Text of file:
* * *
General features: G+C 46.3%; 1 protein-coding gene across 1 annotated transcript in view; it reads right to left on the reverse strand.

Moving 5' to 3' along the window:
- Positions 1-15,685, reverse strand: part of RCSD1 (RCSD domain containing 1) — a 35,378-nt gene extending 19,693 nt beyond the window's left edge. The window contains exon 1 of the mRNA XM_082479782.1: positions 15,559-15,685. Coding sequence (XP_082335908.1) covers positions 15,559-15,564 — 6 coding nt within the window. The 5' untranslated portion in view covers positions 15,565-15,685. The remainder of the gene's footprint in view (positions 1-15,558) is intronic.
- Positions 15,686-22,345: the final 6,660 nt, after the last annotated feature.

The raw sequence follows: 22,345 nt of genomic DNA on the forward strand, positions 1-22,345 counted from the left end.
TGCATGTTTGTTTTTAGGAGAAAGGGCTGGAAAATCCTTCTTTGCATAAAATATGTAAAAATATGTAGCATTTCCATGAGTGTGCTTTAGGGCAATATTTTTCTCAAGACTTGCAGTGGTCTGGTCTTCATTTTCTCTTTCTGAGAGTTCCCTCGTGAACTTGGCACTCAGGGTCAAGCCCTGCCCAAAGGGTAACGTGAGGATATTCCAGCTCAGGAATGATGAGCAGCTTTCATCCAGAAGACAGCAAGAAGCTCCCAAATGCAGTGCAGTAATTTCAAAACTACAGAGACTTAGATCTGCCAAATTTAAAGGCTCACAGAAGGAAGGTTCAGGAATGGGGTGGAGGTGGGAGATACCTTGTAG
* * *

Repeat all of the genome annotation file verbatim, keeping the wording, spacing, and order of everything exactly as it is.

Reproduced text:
General features: G+C 46.3%; 1 protein-coding gene across 1 annotated transcript in view; it reads right to left on the reverse strand.

Moving 5' to 3' along the window:
- Positions 1-15,685, reverse strand: part of RCSD1 (RCSD domain containing 1) — a 35,378-nt gene extending 19,693 nt beyond the window's left edge. The window contains exon 1 of the mRNA XM_082479782.1: positions 15,559-15,685. Coding sequence (XP_082335908.1) covers positions 15,559-15,564 — 6 coding nt within the window. The 5' untranslated portion in view covers positions 15,565-15,685. The remainder of the gene's footprint in view (positions 1-15,558) is intronic.
- Positions 15,686-22,345: the final 6,660 nt, after the last annotated feature.

The raw sequence follows: 22,345 nt of genomic DNA on the forward strand, positions 1-22,345 counted from the left end.
TGCATGTTTGTTTTTAGGAGAAAGGGCTGGAAAATCCTTCTTTGCATAAAATATGTAAAAATATGTAGCATTTCCATGAGTGTGCTTTAGGGCAATATTTTTCTCAAGACTTGCAGTGGTCTGGTCTTCATTTTCTCTTTCTGAGAGTTCCCTCGTGAACTTGGCACTCAGGGTCAAGCCCTGCCCAAAGGGTAACGTGAGGATATTCCAGCTCAGGAATGATGAGCAGCTTTCATCCAGAAGACAGCAAGAAGCTCCCAAATGCAGTGCAGTAATTTCAAAACTACAGAGACTTAGATCTGCCAAATTTAAAGGCTCACAGAAGGAAGGTTCAGGAATGGGGTGGAGGTGGGAGATACCTTGTAG